Tackling infrastructure sprawl

clock • 3 min read
Tackling infrastructure sprawl
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Tackling infrastructure sprawl

Park Place Technologies CISO John Parlee on the risks of allowing infrastructure to grow uncontrollably, and what to do about it

A perennial problem for IT leaders, infrastructure sprawl has been exacerbated by the ease of spinning up infrastructure in the cloud. Computing spoke to John Parlee, Chief Information Security Officer (CISO) at Park Place Technologies, about the best ways to tackle infrastructure sprawl.

What is infrastructure sprawl and why is it a problem for IT departments?

Infrastructure sprawl is the presence of under-utilised systems and services that consume resources but are not providing the benefit that they should. This is a challenge because those resources have an associated cost, which includes the amount of time, effort, and spend is takes to operate, maintain and licence those resources. This creates additional overhead for IT teams that need to plan out maintenance cycles, troubleshoot software updates, respond to end-user tickets, and have a level of expertise for each system that they maintain.

Security teams need to understand what the systems do, what data they process, and what accounts are present to be able to detect and respond to anomalous activity. As the problem continues, it is usually compounded by lack of human resources, and with organisational turnover, there becomes a lack of knowledge required to operate and maintain the system. More problems arise when inadequate maintenance results in significantly more difficult application, software dependency or operating system updates, which, if deferred, could result in lingering system vulnerabilities. Ultimately, the existence of these inefficiencies becomes costly.   

What has created the issue?

There are many reasons that infrastructure sprawl exists, including challenges with lifecycle management, acquisitions that require system and process consolidation, and a mentality to move fast or provide self-service. System consolidation takes time and effort and might be set aside to focus on more critical business issues. A lack of governance which includes defined process, procedure, and audit contributes to the problem.

Is it likely to get better or worse over the next two years?

The issue is getting worse and has become a challenge with virtual machines and cloud infrastructure, as well. Transition to cloud infrastructure can result in shifting the problem to the cloud.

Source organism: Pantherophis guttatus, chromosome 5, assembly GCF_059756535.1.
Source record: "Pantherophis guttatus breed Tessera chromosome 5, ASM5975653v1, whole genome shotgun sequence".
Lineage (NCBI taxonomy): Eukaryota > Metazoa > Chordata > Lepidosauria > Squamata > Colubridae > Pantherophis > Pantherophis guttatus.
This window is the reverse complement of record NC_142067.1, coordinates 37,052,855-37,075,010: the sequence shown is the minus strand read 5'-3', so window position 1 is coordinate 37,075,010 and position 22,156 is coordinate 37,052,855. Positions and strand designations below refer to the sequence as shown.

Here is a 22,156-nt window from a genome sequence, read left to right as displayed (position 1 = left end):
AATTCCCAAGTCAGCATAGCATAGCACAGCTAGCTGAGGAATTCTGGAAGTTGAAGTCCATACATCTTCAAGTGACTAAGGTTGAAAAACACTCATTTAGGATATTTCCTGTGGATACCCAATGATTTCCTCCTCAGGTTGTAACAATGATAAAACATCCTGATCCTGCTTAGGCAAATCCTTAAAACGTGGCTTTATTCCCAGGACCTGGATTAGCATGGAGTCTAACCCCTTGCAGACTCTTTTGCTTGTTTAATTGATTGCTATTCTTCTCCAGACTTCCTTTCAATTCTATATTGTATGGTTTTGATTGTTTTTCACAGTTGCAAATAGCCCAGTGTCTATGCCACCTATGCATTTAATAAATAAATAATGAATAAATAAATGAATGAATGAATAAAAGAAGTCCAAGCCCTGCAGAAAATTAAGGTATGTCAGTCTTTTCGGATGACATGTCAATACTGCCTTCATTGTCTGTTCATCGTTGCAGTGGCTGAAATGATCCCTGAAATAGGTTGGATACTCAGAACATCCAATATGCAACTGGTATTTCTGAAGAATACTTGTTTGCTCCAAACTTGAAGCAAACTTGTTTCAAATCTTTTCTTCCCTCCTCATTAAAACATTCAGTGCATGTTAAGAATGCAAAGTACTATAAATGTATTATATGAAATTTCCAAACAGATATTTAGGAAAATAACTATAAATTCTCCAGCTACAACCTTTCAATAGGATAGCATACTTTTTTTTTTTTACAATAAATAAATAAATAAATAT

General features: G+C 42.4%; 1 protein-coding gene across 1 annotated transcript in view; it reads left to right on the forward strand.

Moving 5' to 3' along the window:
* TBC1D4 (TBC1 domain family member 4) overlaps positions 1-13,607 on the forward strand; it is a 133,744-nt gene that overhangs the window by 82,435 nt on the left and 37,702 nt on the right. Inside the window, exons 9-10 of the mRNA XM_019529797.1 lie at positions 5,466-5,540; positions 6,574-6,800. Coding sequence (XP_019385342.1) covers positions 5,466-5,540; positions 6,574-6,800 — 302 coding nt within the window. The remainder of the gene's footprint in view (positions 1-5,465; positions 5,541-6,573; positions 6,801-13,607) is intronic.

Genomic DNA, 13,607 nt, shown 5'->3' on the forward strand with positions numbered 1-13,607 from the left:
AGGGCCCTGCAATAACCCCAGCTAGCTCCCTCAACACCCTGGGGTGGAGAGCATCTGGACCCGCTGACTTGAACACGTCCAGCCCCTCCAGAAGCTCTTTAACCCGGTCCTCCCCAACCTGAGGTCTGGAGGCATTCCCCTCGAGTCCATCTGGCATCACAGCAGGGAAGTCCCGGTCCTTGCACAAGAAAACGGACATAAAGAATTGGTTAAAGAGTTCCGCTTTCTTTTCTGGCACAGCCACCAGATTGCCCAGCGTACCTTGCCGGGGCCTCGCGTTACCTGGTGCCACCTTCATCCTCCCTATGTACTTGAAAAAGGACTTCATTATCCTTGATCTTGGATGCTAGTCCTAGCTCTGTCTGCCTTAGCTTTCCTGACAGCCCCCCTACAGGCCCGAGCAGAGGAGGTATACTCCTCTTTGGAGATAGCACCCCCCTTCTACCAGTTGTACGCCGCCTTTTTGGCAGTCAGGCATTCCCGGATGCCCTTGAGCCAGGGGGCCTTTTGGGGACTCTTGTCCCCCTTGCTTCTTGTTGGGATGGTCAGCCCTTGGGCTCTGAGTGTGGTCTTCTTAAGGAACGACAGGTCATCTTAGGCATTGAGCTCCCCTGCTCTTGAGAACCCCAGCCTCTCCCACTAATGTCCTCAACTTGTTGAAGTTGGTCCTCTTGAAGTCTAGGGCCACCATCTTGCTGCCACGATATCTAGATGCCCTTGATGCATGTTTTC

Know what is on your network and maintain an accurate inventory of all enterprise assets and software - John Parlee, Park Place Technologies

Without proper governance, resources can be created without oversight, and with limited restrictions. With cloud infrastructure, a click of a button can authorise the creation of multiple resources supporting a single service, application, or system. Removing a component, doesn't necessarily decommission all of the components.    

What should IT leaders be doing to alleviate the problem?

Know what is on your network and maintain an accurate inventory of all enterprise assets and software. Find a solution or a trusted partner that can help identify resources, define ownership, understand workloads and their cost, and create a lifecycle plan.

Use of a discovery tool, such as ParkView Discovery, on an ongoing basis will provide visibility, identify changes, and confirm accuracy over time. Once visibility is achieved, develop a plan to address existing infrastructure sprawl.

Consider the nature of the problem and identify some potential solutions. Evaluate and select options that support the use case, such as hyperconverged technology, edge computing solutions, virtualisation or cloud workloads.

During an acquisition, use of a discovery tool will provide an initial inventory, and the progress of the merger and disposition of the assets over time can be tracked and validated.  IT governance, through distinct roles and responsibilities in conjunction with good network architecture, can implement the required checks and balances necessary to control future sprawl.

Develop an intake process that requires workload analysis, and proper scoping of resources. Ensure that data points including cost and utilisation are periodically reviewed to minimise sprawl.

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